Related to the NULL observation I can only relay my zwave experiences, in that NULL means the device is not fully initialized. (could also be that a “heal” is not complete or OH3 was recented restarted. Polling (i.e. getting the battery level via a binding request during a wakeup period) doesn’t happen if the device is not fully initialized. The quick check for a zwave device is if “reinitialize device” is one of the five lines on the UI page for the device.
My two cents
That may, or may no be correct. A device may implement a direct reading of voltage to percent, but it doesn’t need to, and many devices these days use “proper” fuel gauging - so they account for the amount of power consumed.
It is also possible to use the battery voltage graph and reasonably accurately correlate this to percent since it does drop reasonably linearly through a large part of the discharge (just not at the beginning and end). In the commercial devices I build, I use a lookup table that removes any non-linearity and does a reasonable job of translating voltage to percent remaining.
Of course, it’s also completely possible to make a hash of this, and read 100% until it goes to 0% - it’s dependant on the implementation. I just wanted to say that it isn’t necessarily the battery voltage that is used - in zigbee at least there is a completely separate attribute used to read voltage, and the percent attribute is clearly stated as being “battery life”.
I’ll defer to your expertise, but I do see Li-ion batteries provide power (maybe the device voltage calculation is not precise to show a capacity decline?) until they suddenly don’t. On the other hand my alkaline device (3xAA) is all over the map. This is reported by the device in September on a single set of alkaline batteries.
Again, anything can be implemented badly, and there are for sure plenty of bad implementations out there, so I’m not arguing with you there .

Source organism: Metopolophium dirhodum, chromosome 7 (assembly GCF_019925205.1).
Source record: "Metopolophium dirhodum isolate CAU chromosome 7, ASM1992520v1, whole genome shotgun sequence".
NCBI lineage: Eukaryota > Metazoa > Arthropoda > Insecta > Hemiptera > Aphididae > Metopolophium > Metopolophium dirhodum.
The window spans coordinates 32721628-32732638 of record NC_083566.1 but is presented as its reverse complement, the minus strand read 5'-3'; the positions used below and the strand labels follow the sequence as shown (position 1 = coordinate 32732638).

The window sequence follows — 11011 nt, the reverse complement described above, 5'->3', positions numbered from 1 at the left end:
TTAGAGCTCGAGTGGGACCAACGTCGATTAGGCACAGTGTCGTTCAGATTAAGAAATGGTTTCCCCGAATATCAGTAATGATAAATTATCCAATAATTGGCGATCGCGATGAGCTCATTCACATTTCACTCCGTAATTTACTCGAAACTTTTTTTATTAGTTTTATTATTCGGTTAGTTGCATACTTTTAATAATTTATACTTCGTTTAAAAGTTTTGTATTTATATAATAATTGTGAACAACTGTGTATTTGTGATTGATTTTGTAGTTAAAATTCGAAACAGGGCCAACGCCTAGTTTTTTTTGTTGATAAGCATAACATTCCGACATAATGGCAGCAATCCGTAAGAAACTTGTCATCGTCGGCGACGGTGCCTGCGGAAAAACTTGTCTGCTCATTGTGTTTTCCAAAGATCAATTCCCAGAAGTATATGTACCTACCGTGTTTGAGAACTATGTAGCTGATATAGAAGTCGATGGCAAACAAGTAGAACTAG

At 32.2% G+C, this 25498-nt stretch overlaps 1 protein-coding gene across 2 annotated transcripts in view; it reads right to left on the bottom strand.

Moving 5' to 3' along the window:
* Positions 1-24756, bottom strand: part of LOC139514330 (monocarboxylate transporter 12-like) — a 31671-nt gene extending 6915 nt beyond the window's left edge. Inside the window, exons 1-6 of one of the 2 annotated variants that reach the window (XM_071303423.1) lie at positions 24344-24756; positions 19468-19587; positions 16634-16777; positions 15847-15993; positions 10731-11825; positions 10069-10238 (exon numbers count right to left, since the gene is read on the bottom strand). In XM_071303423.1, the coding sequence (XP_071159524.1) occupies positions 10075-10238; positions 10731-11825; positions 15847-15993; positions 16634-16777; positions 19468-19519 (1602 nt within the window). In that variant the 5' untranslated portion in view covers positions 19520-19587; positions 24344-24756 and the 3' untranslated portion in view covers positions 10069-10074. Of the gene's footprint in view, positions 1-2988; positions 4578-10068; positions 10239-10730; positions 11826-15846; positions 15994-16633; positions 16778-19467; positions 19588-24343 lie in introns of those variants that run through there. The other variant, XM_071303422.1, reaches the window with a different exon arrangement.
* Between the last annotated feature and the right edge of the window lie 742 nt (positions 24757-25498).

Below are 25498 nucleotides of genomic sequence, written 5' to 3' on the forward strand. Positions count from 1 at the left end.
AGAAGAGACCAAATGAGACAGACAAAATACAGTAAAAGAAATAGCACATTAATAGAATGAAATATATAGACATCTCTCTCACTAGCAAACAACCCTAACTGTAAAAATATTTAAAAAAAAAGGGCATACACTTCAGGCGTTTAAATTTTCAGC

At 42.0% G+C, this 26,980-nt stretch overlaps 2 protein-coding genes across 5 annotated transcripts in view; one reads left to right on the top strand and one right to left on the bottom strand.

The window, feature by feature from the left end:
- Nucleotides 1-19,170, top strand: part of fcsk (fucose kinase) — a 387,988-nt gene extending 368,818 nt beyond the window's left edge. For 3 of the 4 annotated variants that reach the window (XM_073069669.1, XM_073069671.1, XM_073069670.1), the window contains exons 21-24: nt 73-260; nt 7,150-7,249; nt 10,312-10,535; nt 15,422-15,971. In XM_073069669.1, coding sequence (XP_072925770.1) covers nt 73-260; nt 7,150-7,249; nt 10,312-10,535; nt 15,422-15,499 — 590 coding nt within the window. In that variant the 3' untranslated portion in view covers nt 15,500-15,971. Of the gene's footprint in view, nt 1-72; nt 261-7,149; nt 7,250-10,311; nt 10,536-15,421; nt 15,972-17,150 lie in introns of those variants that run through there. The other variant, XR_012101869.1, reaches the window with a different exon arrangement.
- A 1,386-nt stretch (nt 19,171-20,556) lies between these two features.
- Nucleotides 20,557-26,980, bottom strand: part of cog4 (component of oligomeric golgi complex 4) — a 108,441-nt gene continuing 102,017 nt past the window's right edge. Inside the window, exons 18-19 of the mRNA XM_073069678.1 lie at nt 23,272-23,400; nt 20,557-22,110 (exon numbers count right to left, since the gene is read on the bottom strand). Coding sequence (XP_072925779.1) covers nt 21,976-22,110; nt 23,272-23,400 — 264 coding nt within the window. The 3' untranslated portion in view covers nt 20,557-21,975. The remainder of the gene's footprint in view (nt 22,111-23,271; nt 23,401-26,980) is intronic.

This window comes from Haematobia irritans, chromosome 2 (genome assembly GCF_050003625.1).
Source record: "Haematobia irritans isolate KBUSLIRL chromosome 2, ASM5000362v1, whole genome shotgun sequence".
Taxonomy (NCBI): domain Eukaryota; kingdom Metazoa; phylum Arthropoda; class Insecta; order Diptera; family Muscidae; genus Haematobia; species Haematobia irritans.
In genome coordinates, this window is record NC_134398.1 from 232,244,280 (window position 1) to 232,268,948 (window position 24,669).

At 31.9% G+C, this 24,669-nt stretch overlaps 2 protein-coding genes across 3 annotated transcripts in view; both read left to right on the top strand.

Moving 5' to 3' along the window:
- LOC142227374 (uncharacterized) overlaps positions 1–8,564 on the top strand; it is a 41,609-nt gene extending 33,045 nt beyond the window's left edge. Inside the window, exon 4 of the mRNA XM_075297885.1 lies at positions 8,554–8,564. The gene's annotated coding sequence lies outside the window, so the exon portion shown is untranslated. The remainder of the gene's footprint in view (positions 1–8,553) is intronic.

My point was just your statement that “voltage is what the 100% refers- not some measure of remaining ions” - and this is not necessarily correct. Devices should, and many do, implement something that is a close analog of the “remaining ions” (or energy) stored in the battery.
Unless a device uses a real “fuel gauge” that measures the amount of energy taken out of (and potentially put in to) a battery, and provides a percentage remaining based on this, it will likely use voltage. This can be reasonably good, but voltage does vary with things like load current and temperature, so you will see a reflection of these in the capacity in this case.
I probably should not have made the voltage statement so definitive sounding since I really do not know how the devices are internally programmed. Also I never put a voltage meter on the battery to correlate with the reported percentage. My devices just seemed to behave that way.
Going back to the posting topic, from my own experience I do not find it unusual that a device reports 100% for a long time then dies. That is why I track the datetime of the update to make sure I’m looking at a recent value and not a stale one.
Hi, did you manage to ever find a solution to this problem? I have several Hue motion sensors reporting battery level ok, like 72%, but all my Hue wall switch modules reports battery level as 100% - even after a long time in operation (1-2 years)
If they also show 100% in the Hue app then I don’t think there is a solution. If the device reports 100% until it stops reporting then there’s nothing we can do other than look for the time of the last update as Bob mentioned above. If an abnormally long period of time has passed since the last battery level update then the device has probably stopped reporting.
I don’t really use the Hue app for anything else than adding new devices, but after upgrading to the latest version I noticed that battery “health” isn’t shown at all for the wall switch module while it’s shown for the motion sensors.
after upgrading to the latest version I noticed that battery “health” isn’t shown at all for the wall switch module
Do you mean after upgrading the Hue app or upgrading the Hue openHAB binding?
Hue app. I’m on openHAB 3.4.3 Release Build.